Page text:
Wireless Online equipment achieves its coverage and capacity gains by leveraging the company's Spectral Reuse and Filtering Technology (SeRFit) to address a challenge facing broadband wireless carriers: interference.
By creating and focusing narrow beams of RF energy, Wireless Online can achieve greater spectrum efficiency by allowing operators to reuse frequencies many times within a network and to create a higher quality link, thus reducing transmission errors and increasing throughput. Wireless Online's equipment also improves coverage and line of sight performance, allowing more customers to be served.
Designed to enhance the performance of broadband wireless networks, Wireless Online's PointBeam smart platform is compatible with a range of frequencies, technologies and protocols. In fact, the PointBeam family of products, which is based on the PointBeam smart platform, enables delivery of smart antenna systems from 0.8 GHz to 6.0 GHz, based on operator requirements.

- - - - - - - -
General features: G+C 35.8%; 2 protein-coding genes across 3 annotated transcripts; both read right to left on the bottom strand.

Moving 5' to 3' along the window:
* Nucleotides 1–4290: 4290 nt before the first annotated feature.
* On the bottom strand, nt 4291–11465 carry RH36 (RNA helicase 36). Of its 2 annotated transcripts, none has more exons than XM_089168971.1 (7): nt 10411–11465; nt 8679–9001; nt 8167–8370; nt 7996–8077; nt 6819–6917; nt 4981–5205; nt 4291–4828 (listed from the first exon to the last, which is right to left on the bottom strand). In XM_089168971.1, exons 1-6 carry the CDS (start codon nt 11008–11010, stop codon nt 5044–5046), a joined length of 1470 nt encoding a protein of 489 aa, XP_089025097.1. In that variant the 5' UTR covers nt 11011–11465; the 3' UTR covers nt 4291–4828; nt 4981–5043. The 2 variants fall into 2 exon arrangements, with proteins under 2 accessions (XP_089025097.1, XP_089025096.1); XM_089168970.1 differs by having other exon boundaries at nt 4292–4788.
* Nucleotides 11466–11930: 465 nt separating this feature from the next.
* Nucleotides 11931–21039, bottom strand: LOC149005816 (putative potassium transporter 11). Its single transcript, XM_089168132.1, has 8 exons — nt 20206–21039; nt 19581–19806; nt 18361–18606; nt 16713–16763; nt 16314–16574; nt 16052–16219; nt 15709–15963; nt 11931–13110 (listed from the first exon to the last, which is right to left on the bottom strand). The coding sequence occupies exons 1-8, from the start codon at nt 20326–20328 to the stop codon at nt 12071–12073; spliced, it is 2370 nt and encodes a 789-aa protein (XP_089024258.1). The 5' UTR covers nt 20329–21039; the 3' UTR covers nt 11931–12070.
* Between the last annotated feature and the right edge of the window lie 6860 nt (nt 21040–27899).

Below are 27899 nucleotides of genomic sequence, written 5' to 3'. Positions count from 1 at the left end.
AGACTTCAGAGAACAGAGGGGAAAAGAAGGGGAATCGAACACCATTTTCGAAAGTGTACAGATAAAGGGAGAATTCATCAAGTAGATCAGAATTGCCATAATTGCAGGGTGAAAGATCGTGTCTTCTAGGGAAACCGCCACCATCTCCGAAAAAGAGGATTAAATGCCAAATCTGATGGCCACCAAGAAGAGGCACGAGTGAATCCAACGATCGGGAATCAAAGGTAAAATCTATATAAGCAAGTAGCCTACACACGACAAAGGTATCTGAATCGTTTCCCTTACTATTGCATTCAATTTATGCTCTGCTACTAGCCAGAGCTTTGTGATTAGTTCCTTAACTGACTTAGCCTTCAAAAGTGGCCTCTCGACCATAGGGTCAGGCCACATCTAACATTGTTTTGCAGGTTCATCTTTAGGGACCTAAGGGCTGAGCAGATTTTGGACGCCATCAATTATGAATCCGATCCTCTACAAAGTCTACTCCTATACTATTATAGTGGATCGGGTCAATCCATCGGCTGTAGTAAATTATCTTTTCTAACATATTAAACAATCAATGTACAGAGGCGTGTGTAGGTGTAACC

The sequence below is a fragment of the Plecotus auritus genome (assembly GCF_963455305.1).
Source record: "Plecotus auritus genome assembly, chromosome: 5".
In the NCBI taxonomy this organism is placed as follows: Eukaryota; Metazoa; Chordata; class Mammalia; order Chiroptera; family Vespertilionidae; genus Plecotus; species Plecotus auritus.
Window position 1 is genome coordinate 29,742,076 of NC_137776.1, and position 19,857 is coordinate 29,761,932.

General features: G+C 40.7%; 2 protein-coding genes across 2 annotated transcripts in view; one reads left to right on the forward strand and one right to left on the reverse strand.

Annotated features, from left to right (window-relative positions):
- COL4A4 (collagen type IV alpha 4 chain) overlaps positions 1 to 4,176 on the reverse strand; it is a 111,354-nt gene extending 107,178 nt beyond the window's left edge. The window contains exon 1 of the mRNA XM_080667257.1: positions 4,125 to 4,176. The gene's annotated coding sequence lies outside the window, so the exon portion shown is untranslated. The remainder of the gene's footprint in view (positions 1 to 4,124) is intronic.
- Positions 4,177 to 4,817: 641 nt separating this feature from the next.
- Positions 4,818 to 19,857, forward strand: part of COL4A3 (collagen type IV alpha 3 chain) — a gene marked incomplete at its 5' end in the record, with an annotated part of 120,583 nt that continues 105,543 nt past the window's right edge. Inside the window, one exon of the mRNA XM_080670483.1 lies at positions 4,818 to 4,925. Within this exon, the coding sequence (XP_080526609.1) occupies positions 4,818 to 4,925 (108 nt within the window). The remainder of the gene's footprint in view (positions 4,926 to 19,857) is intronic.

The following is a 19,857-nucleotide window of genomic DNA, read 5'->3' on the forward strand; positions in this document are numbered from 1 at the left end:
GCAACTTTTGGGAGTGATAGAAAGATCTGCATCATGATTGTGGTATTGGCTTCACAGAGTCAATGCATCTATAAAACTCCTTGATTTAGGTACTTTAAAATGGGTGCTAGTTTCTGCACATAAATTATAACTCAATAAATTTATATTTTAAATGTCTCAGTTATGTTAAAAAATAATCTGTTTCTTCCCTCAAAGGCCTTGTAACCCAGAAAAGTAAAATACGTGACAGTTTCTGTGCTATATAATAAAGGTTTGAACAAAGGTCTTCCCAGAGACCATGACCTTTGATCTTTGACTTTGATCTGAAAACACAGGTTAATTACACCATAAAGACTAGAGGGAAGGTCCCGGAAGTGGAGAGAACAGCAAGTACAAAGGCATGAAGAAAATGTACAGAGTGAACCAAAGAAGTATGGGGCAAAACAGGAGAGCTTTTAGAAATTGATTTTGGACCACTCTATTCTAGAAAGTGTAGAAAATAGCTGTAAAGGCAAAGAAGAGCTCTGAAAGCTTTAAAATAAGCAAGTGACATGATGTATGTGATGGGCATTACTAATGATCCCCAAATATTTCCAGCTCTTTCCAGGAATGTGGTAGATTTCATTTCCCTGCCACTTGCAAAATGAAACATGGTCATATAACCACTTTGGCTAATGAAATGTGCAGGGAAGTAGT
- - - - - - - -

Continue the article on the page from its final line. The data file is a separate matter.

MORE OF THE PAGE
For example, Wireless Online's PointBeam 2400 and PointBeam 2500 products, ideal for fixed networks operating in the 2.3 GHz to 2.9 GHz bands - including MMDS offerings - are based on the PointBeam smart equipment platform.
***Nokia Delivers Wireless Broadband for Homes in North America
Nokia has announced that it has completed its first commercial trials with its Nokia RoofTop Wireless Routing wireless broadband network solution. Nokia will begin delivering the Nokia R240, an all-in-one outdoor router, and the Nokia RoofTop Router Management System (RMS), a solution that simplifies the installation and monitoring of the wireless network, to North American carriers and Internet Service Providers (ISPs) in the second quarter of 2001.